Baruch Spinoza
Baruch Spinoza
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These lots have been imported from outside the EU … Read more PROPERTY FROM A DISTINGUISHED PRIVATE COLLECTION 
Baruch Spinoza


Baruch Spinoza
signed 'Antocolsky P (?)' on the base, stamped 'BB' under base
bronze with brown/green patina
25 in. (63.8 cm.) high
Joseph Stieglitz, Israel.
Acquired from the above by Asher and Nechama Rosenblum, Ramat Gan, in 1960s.
Acquired from the above by the present owner.
G. Presnov, L. Fadeeva, et al., Gosudarstvennyi Russkii Muzei, Skulptura XVIII-nachalo XX Veka, Katalog, Leningrad, 1988, pp. 25-26, no. 53, comparative marble example illustrated.
E.V. Kuznetsova, M.M. Antokol'skii, Zhizn' i Tvorchestvo, Moscow, 1989, pp. 118-131, comparative marble and bronze examples illustrated.
C. Roth, Jewish Art, Jerusalem, 1971, pl. 339, comparative bronze example illustrated.
S. Tumarkin Goodman, Russian Jewish Artists in a Century of Change 1890-1990, Munich, 1995, p.149, ill.5, comparative marble example illustrated.
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Aleksandra Babenko
Aleksandra Babenko

Lot Essay

Antokolskii worked on his model of Spinoza for more than ten years; his first clay models were sculpted in 1873. The present bronze appears to be a version which differs from the known casts, such as those in the Tel-Aviv Museum, Israel and the Lviv National Art Gallery, Ukraine. The presence of pins on the base and the chair suggests that this model predates the final casts.

The works of Mark Antokolskii represented the highest achievements in Russian realism of the nineteenth century and were admired for their psychological complexity. Antokolskii believed that sculpture should represent a social and human ideal and tried to reveal the best of human nature in his works.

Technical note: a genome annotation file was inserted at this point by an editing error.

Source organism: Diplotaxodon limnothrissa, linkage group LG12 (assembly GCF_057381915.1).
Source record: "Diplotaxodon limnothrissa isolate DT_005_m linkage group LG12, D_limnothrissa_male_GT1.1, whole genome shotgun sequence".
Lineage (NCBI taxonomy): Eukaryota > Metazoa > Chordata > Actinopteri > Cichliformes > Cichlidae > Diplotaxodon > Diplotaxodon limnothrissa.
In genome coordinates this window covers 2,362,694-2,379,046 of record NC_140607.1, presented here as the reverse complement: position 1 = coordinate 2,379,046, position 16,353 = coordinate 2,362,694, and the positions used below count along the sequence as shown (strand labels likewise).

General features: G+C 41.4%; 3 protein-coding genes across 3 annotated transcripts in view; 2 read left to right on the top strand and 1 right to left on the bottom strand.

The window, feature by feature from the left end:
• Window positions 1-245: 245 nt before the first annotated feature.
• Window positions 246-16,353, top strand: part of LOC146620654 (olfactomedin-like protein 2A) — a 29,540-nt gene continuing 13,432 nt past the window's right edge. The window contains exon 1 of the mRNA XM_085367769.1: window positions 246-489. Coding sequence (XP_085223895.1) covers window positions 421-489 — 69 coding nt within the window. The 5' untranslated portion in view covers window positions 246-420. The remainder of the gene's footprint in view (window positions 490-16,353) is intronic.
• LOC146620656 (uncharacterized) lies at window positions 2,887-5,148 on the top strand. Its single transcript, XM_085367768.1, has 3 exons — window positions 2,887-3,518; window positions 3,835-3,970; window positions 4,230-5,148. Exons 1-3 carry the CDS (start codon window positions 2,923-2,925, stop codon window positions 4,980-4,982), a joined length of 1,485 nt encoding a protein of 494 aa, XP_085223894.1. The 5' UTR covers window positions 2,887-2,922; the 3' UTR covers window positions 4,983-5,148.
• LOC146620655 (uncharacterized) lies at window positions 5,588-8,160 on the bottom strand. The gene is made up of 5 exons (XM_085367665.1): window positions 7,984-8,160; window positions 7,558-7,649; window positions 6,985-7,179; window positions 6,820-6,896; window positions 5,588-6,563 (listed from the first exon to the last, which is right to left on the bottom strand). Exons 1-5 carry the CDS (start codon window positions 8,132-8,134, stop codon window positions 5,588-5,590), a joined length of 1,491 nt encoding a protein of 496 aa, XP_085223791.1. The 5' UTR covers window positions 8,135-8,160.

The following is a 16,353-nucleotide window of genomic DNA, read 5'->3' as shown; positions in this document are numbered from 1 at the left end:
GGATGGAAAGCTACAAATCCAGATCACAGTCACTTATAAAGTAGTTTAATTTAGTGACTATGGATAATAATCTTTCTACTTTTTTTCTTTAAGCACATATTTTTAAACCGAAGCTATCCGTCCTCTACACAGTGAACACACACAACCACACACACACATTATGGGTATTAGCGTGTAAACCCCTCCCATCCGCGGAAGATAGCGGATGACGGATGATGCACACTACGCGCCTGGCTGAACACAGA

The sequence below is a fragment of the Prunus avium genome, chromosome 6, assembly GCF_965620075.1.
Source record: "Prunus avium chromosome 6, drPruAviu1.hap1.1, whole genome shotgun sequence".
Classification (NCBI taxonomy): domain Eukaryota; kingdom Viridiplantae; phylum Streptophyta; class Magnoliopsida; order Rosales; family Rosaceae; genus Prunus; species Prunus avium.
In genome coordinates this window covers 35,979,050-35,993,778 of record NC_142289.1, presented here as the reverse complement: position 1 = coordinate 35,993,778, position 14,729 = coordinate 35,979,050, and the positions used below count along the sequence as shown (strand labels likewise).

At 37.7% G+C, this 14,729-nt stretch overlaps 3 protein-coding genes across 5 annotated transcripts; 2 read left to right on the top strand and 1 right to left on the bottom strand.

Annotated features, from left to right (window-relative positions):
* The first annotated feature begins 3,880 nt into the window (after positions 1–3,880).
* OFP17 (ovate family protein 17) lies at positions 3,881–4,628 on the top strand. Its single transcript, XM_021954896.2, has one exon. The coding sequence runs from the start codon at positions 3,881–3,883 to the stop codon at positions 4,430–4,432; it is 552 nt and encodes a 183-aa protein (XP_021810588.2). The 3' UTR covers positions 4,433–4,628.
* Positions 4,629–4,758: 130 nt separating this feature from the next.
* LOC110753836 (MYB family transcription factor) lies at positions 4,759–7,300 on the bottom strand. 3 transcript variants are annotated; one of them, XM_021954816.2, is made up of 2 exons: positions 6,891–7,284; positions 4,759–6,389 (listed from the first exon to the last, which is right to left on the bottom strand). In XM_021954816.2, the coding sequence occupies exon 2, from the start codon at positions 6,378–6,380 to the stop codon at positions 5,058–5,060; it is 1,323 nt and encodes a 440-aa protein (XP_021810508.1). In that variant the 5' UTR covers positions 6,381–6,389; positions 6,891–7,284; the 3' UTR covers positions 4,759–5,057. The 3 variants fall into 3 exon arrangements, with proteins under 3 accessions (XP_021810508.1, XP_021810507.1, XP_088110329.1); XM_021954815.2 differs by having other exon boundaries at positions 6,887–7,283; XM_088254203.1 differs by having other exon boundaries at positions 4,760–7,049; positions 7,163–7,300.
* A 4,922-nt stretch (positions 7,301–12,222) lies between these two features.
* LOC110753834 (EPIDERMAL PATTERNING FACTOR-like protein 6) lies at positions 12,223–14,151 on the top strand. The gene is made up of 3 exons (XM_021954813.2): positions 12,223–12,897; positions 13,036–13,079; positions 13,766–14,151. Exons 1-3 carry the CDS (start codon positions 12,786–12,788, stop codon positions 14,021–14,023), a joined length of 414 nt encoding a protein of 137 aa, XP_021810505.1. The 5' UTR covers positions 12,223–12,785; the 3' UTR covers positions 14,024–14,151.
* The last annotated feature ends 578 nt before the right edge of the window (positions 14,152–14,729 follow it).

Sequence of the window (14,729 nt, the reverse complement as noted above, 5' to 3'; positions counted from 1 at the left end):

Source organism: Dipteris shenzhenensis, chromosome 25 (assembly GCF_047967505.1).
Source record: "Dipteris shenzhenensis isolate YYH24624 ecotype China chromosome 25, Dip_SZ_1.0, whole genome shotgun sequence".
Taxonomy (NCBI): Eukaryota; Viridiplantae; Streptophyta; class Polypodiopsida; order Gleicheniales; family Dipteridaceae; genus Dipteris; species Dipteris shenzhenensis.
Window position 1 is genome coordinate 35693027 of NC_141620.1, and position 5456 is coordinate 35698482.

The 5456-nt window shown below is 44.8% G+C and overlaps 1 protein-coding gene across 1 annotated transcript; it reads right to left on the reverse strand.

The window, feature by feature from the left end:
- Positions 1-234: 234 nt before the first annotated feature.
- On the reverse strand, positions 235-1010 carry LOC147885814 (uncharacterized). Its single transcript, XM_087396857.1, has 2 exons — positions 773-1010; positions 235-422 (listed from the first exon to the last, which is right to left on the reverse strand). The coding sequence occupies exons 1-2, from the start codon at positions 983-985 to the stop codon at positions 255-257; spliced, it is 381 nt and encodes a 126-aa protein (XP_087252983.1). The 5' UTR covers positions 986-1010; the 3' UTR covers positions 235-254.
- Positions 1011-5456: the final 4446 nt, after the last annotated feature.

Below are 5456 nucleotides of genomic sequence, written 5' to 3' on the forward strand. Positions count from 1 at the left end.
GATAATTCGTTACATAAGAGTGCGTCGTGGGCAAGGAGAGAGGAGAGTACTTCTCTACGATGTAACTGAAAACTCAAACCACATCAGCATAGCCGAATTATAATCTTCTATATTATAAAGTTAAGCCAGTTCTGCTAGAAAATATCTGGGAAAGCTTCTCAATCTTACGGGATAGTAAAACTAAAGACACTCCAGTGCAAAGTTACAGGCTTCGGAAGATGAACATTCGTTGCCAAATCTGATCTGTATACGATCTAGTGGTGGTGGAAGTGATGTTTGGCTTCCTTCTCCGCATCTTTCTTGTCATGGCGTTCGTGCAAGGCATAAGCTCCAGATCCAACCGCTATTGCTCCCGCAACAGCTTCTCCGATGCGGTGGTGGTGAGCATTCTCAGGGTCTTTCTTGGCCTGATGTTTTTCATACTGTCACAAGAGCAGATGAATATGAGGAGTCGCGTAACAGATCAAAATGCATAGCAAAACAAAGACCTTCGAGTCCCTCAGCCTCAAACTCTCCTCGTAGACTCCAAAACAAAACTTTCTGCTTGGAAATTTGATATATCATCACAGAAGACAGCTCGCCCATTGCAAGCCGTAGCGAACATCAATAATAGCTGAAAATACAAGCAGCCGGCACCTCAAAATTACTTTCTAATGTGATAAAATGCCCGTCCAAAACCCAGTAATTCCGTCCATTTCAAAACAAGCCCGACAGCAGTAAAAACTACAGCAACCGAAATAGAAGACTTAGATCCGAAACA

The sculptor was born into a large Jewish family and frequently addressed Jewish themes in his work. The idea of Spinoza occurred to Antokolskii as early as 1872. Although he made a few clay studies in the 1870s, the sculptor did not start the full-scale work until he moved to Paris in 1877. In a letter dated December 1877 to Savva Mamontov, a well-known patron of the arts, Antokolskii wrote, 'I cannot describe to you how much the image of Spinoza is dear to me. This little man with a grand spirit came out of the medieval darkness like a reef'.

It was Spinoza's qualities of self-sacrifice and asceticism that Antokolskii sought to capture in his sculpture. Baruch Spinoza was a 17th century Dutch philosopher, and one of the most radical and controversial figures of his time. Rejecting traditional notions of religion and monarchy, Spinoza was largely critised by his contemporaries. This reminded Antokolskii of himself.

The artist was drawn to Spinoza's philosophic ideas of rationalism as well as his image as a martyr. Spinoza meant as much to Antokolskii as his important earlier work Christ judged by the People (1874). Both sculptures marked the beginning of a new direction in the artist's work.

The main work on Spinoza was carried out in the late 70s and early 80s when Antokolskii was going through a very difficult period of his life. In his letter to the critic Vladimir Stasov, dated 17 October 1878, the artist wrote, 'It was difficult to depict this gentle, modest soul yet large heart which loved and forgave everyone, the outer poverty yet inner wealth'.

Further models in marble are displayed in the State Russian Museum, St Petersburg and Kiev National Museum of Russian Art, Ukraine.

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